Despite ever-growing economic activity and urban populations, many of China's cities have reduced their carbon dioxide emissions.
Thirty-eight Chinese cities have reduced their emissions of planet-warming carbon dioxide (CO2) despite growing economies and populations for at least five years - defined as proactively peaked cities, a new study reveals.
A further 21 cities have cut CO2 emissions as their economies or populations have ‘declined’ over the same period - defined as passively emission declined cities.
The experts discovered that ‘emission peaked’ cities, such as Beijing and Taizhou (Zhejiang province), achieved emission decline mainly due to efficiency improvements and structural changes in energy use, whilst ‘declining’ cities, such as Fuxin (Liaoning province) and Shenyang (Liaoning province), are likely to have reduced emissions due to economic recession or population loss.
They recommend that instead of using a ‘one-size-fits-all’ approach, emission targets of cities need to be set individually considering cities’ resources, industrialisation levels, socio-economic characteristics, and development goals.
Super-emitting cities with outdated technologies and lower production efficiency should develop stringent policies and targets for emissions reduction, while less developed regions could have more emission space for economic development.
Publishing their findings in Science Bulletin, an international team of scientists, led by the Universities of Birmingham (UK), Groningen (Netherlands), and Tsinghua University (China) analyses comprehensive CO2 emission inventories of 287 Chinese cities from 2001 to 2019. The authors thank the data contribution from over 190 participants to the Summer School organised by the Carbon Emission Accounts and Datasets for Emerging Economies (CEADs) at Nanjing Normal University (2017) and Tsinghua University (2018 & 2019).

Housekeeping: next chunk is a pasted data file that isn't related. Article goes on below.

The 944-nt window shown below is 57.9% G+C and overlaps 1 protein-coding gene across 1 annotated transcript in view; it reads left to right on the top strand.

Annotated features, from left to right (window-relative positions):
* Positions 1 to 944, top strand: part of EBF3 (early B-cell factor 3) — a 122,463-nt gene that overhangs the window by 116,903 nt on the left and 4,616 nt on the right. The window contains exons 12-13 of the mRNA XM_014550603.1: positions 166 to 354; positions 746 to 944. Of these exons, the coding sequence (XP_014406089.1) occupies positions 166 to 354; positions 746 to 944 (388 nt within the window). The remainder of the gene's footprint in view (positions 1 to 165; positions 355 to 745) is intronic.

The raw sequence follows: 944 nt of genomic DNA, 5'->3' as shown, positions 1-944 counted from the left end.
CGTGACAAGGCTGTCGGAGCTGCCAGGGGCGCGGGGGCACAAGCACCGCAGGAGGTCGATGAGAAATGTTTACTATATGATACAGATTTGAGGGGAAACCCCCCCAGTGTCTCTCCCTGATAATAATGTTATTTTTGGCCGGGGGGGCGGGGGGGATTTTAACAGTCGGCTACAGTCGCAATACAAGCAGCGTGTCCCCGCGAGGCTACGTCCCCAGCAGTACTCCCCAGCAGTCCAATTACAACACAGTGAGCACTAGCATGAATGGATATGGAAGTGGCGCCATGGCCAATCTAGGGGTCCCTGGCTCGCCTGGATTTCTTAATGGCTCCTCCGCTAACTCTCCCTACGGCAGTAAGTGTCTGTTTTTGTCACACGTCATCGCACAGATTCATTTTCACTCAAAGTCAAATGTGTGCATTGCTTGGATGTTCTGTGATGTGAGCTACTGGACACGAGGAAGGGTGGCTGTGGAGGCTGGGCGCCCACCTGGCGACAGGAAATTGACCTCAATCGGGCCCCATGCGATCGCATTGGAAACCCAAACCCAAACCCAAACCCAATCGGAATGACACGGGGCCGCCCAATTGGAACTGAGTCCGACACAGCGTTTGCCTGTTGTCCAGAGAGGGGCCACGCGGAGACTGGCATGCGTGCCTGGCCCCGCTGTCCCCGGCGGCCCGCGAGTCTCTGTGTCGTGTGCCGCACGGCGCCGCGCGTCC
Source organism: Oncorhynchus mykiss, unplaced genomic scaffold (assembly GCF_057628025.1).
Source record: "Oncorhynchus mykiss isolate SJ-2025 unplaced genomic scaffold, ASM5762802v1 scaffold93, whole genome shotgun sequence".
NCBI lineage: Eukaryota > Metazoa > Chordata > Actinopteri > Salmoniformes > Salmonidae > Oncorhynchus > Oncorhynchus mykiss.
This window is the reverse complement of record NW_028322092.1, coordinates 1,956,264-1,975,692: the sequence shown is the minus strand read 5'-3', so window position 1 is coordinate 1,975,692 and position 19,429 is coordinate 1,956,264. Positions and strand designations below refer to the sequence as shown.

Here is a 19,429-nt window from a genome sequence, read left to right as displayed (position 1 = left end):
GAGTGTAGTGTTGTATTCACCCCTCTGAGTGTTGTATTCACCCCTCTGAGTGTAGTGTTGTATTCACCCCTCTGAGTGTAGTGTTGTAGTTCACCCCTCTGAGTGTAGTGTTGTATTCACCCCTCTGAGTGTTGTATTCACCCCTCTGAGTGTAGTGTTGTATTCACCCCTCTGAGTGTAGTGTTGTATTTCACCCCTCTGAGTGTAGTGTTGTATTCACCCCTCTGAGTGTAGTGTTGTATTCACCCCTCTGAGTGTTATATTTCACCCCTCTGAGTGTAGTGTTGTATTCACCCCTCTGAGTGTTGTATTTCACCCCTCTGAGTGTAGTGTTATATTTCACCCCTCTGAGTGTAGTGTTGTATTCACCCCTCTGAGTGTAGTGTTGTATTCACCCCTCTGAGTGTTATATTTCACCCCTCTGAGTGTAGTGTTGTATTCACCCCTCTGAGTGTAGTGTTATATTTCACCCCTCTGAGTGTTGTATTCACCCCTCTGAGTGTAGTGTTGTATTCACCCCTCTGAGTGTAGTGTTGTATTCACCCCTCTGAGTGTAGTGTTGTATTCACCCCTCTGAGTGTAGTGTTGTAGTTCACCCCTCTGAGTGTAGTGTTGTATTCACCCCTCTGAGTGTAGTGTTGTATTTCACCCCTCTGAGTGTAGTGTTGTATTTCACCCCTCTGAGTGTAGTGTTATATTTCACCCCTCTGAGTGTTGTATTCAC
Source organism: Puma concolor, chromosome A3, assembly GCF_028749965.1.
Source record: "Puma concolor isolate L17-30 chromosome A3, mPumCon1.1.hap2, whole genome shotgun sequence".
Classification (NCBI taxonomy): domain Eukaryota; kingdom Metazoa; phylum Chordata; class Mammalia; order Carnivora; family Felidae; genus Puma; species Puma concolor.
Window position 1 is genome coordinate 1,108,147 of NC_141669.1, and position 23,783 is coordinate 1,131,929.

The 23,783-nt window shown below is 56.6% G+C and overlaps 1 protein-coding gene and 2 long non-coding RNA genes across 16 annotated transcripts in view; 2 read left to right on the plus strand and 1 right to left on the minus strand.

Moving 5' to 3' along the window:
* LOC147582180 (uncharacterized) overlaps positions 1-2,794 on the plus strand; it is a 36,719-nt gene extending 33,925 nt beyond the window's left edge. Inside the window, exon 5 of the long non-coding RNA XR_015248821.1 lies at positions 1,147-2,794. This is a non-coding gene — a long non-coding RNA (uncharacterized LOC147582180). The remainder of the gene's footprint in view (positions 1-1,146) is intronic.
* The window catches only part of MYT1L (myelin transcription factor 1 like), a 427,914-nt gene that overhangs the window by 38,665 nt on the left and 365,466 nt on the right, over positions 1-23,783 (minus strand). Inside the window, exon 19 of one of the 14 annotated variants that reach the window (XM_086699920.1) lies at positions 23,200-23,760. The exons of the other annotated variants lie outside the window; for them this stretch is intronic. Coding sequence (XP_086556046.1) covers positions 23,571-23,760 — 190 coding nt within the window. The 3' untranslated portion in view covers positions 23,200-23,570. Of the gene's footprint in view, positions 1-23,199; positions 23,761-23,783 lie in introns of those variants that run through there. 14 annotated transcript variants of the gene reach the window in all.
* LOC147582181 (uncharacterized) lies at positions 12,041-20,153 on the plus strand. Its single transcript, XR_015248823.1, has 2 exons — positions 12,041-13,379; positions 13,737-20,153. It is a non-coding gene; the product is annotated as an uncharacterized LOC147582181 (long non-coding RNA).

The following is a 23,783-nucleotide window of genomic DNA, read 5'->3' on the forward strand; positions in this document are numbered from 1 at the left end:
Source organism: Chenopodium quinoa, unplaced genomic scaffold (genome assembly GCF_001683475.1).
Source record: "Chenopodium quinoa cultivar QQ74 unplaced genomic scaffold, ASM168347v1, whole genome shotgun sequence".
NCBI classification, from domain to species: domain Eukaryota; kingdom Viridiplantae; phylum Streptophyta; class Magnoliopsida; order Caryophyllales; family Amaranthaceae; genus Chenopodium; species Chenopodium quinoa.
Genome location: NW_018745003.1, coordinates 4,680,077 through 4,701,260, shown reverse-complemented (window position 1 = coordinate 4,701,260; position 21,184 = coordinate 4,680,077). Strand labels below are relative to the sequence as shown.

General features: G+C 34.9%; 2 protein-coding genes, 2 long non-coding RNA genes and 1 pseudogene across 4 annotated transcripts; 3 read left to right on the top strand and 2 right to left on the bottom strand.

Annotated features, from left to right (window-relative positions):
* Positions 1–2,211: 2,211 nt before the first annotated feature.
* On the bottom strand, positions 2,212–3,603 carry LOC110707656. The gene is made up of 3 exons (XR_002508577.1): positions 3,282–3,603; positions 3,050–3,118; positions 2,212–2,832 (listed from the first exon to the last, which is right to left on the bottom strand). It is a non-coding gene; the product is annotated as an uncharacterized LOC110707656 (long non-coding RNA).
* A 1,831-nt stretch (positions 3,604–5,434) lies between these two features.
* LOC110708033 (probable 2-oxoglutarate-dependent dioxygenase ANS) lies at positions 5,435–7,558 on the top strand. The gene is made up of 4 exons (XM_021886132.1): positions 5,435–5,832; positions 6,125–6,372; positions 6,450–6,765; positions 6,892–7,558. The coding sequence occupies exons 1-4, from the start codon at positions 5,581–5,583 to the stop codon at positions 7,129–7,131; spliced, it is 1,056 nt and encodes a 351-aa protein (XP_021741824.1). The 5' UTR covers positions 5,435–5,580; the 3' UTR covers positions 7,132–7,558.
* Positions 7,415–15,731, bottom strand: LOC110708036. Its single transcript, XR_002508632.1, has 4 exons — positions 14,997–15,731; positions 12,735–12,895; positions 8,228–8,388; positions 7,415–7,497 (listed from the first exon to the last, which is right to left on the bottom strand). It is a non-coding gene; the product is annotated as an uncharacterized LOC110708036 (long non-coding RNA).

Dr. Yuli Shan - Associate Professor in Sustainable Transitions, University of Birmingham
Professor Klaus Hubacek, one of the co-authors from the University of Groningen comments: “Cities often struggle with economic decline and dwindling resources but at the same time need to keep an eye on mitigation goals and look for synergies to achieve the energy and resource transition.”
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